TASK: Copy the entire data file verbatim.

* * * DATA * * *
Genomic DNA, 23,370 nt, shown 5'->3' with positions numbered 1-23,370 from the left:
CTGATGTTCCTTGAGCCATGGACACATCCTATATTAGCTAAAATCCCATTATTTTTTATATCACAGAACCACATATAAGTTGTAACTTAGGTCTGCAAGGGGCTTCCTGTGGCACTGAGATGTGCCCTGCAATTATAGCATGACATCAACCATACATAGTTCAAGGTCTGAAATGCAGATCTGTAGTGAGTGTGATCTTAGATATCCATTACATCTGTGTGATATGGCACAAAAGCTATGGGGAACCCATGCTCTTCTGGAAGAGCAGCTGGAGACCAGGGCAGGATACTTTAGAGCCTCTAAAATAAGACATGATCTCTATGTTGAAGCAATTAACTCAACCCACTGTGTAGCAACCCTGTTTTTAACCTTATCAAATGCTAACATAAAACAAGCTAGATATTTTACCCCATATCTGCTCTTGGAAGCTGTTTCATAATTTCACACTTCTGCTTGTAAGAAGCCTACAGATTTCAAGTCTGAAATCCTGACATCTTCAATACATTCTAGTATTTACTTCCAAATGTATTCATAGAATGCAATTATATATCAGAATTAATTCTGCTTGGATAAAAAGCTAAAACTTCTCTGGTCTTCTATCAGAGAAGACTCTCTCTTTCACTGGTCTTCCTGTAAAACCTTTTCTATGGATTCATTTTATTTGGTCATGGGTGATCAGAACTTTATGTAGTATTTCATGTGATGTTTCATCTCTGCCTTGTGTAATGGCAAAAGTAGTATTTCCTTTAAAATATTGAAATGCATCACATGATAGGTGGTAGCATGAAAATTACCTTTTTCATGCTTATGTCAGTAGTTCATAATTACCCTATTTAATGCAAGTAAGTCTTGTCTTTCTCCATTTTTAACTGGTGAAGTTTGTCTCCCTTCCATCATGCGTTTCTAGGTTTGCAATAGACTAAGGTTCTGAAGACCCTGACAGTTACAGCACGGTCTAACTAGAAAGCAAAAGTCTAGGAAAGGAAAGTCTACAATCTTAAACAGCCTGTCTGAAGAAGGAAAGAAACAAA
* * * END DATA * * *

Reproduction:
Genomic DNA, 23,370 nt, shown 5'->3' with positions numbered 1-23,370 from the left:
CTGATGTTCCTTGAGCCATGGACACATCCTATATTAGCTAAAATCCCATTATTTTTTATATCACAGAACCACATATAAGTTGTAACTTAGGTCTGCAAGGGGCTTCCTGTGGCACTGAGATGTGCCCTGCAATTATAGCATGACATCAACCATACATAGTTCAAGGTCTGAAATGCAGATCTGTAGTGAGTGTGATCTTAGATATCCATTACATCTGTGTGATATGGCACAAAAGCTATGGGGAACCCATGCTCTTCTGGAAGAGCAGCTGGAGACCAGGGCAGGATACTTTAGAGCCTCTAAAATAAGACATGATCTCTATGTTGAAGCAATTAACTCAACCCACTGTGTAGCAACCCTGTTTTTAACCTTATCAAATGCTAACATAAAACAAGCTAGATATTTTACCCCATATCTGCTCTTGGAAGCTGTTTCATAATTTCACACTTCTGCTTGTAAGAAGCCTACAGATTTCAAGTCTGAAATCCTGACATCTTCAATACATTCTAGTATTTACTTCCAAATGTATTCATAGAATGCAATTATATATCAGAATTAATTCTGCTTGGATAAAAAGCTAAAACTTCTCTGGTCTTCTATCAGAGAAGACTCTCTCTTTCACTGGTCTTCCTGTAAAACCTTTTCTATGGATTCATTTTATTTGGTCATGGGTGATCAGAACTTTATGTAGTATTTCATGTGATGTTTCATCTCTGCCTTGTGTAATGGCAAAAGTAGTATTTCCTTTAAAATATTGAAATGCATCACATGATAGGTGGTAGCATGAAAATTACCTTTTTCATGCTTATGTCAGTAGTTCATAATTACCCTATTTAATGCAAGTAAGTCTTGTCTTTCTCCATTTTTAACTGGTGAAGTTTGTCTCCCTTCCATCATGCGTTTCTAGGTTTGCAATAGACTAAGGTTCTGAAGACCCTGACAGTTACAGCACGGTCTAACTAGAAAGCAAAAGTCTAGGAAAGGAAAGTCTACAATCTTAAACAGCCTGTCTGAAGAAGGAAAGAAACAAA